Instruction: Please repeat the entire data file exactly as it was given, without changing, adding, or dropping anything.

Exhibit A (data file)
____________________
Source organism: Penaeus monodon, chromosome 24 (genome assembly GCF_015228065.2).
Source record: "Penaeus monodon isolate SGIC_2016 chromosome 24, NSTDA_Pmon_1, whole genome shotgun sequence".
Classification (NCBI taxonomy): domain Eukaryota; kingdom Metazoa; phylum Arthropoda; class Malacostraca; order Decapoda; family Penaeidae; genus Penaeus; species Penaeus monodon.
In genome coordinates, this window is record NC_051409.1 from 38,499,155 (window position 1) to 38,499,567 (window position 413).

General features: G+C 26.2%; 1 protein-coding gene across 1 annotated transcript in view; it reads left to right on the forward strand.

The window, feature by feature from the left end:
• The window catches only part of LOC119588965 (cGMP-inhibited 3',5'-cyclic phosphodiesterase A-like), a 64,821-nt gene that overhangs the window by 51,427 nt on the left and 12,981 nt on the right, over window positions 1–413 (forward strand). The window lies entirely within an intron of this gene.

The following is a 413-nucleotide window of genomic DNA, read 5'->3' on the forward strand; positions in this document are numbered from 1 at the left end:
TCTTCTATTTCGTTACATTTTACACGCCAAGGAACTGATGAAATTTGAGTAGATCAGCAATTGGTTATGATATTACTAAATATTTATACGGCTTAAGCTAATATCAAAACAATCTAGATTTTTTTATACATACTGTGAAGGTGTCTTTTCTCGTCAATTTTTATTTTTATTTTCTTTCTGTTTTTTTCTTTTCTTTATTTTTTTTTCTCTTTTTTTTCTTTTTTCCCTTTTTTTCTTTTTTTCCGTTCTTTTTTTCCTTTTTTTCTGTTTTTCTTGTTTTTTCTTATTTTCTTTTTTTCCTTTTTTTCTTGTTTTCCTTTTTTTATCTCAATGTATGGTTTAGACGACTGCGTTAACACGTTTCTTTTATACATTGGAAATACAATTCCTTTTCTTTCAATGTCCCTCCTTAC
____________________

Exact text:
Source organism: Penaeus monodon, chromosome 24 (genome assembly GCF_015228065.2).
Source record: "Penaeus monodon isolate SGIC_2016 chromosome 24, NSTDA_Pmon_1, whole genome shotgun sequence".
Classification (NCBI taxonomy): domain Eukaryota; kingdom Metazoa; phylum Arthropoda; class Malacostraca; order Decapoda; family Penaeidae; genus Penaeus; species Penaeus monodon.
In genome coordinates, this window is record NC_051409.1 from 38,499,155 (window position 1) to 38,499,567 (window position 413).

General features: G+C 26.2%; 1 protein-coding gene across 1 annotated transcript in view; it reads left to right on the forward strand.

The window, feature by feature from the left end:
• The window catches only part of LOC119588965 (cGMP-inhibited 3',5'-cyclic phosphodiesterase A-like), a 64,821-nt gene that overhangs the window by 51,427 nt on the left and 12,981 nt on the right, over window positions 1–413 (forward strand). The window lies entirely within an intron of this gene.

The following is a 413-nucleotide window of genomic DNA, read 5'->3' on the forward strand; positions in this document are numbered from 1 at the left end:
TCTTCTATTTCGTTACATTTTACACGCCAAGGAACTGATGAAATTTGAGTAGATCAGCAATTGGTTATGATATTACTAAATATTTATACGGCTTAAGCTAATATCAAAACAATCTAGATTTTTTTATACATACTGTGAAGGTGTCTTTTCTCGTCAATTTTTATTTTTATTTTCTTTCTGTTTTTTTCTTTTCTTTATTTTTTTTTCTCTTTTTTTTCTTTTTTCCCTTTTTTTCTTTTTTTCCGTTCTTTTTTTCCTTTTTTTCTGTTTTTCTTGTTTTTTCTTATTTTCTTTTTTTCCTTTTTTTCTTGTTTTCCTTTTTTTATCTCAATGTATGGTTTAGACGACTGCGTTAACACGTTTCTTTTATACATTGGAAATACAATTCCTTTTCTTTCAATGTCCCTCCTTAC